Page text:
From Government to Private
Updated: Mar 3, 2021
So this blog post has been one I've been wanting to write probably for the last 4 or 5 years. My whole adult life after college, my plan was to become a federal employee working for some 3 letter agency in the DC area. I saw very few women who were in the SES (Selected Executive Service, top roles) roles and that motivated me. Not to mention, I come from a military family, so job security is what I was looking for.
Well, it took 6 or 7 years to actually get into a government position. Just note that it's a really difficult process to get a government job at the federal level. State might be different but federal it's much more difficult and it can take a lot longer.
If you have known me since the beginning of my career, you've known that I've worked for a number of different government agencies in and around the DC metropolitan area. All of these roles were government contracting roles in which big companies bid on work with the government and then hire people to complete the work. Some of my contracts were one year others were 15 months. The work was pretty cool because you get to meet a lot of different types of people and a lot of people in different positions. You get to grow your network and build your brand as expert in the industry you are in.
Fast forward to 2014. I was just placed on leave without pay (can happen when contracts end and no I wasn't on the bench. I didn't get a check) for about 4 to 5 months and it SUCKED. Finally got a call to work as a Network Traffic Analyst for a 3 letter agency and I hated the job. I wanted to be a penetration tester and that role was not it. Sometimes you have to do things you don't want to do when your budget is not right, when your money is not right, when your mind is not right. At that time we couldn't afford for me not to work because of debt. My husband was in the Army but the one salary wasn't enough and my budget skills were sh*t.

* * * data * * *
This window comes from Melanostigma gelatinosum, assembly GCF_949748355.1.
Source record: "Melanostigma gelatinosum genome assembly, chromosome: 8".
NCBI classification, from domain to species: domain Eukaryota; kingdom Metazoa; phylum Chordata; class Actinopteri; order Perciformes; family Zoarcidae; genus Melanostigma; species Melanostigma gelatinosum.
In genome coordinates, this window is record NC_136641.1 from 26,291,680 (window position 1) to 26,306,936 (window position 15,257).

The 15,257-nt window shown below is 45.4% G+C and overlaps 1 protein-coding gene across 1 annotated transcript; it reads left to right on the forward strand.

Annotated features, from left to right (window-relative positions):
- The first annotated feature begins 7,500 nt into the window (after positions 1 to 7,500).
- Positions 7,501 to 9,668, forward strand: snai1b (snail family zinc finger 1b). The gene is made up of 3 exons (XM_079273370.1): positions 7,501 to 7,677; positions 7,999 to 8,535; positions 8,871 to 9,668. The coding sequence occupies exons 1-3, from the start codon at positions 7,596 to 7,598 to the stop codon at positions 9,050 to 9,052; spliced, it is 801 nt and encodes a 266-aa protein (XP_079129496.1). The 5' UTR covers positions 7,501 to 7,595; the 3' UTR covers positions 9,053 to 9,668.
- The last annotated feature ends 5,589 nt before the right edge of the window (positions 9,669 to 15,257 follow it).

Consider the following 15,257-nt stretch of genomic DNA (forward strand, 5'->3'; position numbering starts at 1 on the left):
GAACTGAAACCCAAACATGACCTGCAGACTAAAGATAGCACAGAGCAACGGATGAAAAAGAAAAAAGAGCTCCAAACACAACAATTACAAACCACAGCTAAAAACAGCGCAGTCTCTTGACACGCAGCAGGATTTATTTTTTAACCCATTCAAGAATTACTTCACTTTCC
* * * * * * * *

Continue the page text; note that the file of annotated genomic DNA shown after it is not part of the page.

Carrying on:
And then I hit the lottery or so I thought. A GS13 position opened up on the team that I hated. The plan, take the position and then transfer to another agency. Remember, I said its difficult to get into a federal role. Well its also difficult to transfer. At this point I still wanted to be a pentester and I was still determined to do that for the government.
Being miserable at a job will force you to start looking elsewhere for a role. That's the state I was in. I had gotten the GS13, a few friends decided not to be friends because of jealousy and I just genuinely did not like what I was doing. It wasn't working for me. But still I stayed because I didn't have another option.
A little back story on my journey to Vegas. Every year before COVID, the tech and cyber industry would descend on Vegas for Hacker Summer Camp. A week of learning, networking and growing through training and conferences. This particular year, 2016, my friend lets me know that one of the casinos in Vegas is hiring pentesters. My response =👌🏾. I wasn't going to Vegas nor was I leaving that GS13 I worked so hard for.
Vegas is great. Everyone comes here. Your friends and family can visit you and not actually have to visit you, lol. There is actually a lot to do on and off the strip. We are a few hours from the beach or a bed and breakfast in Denver. There are options, but I wasn't going. 😒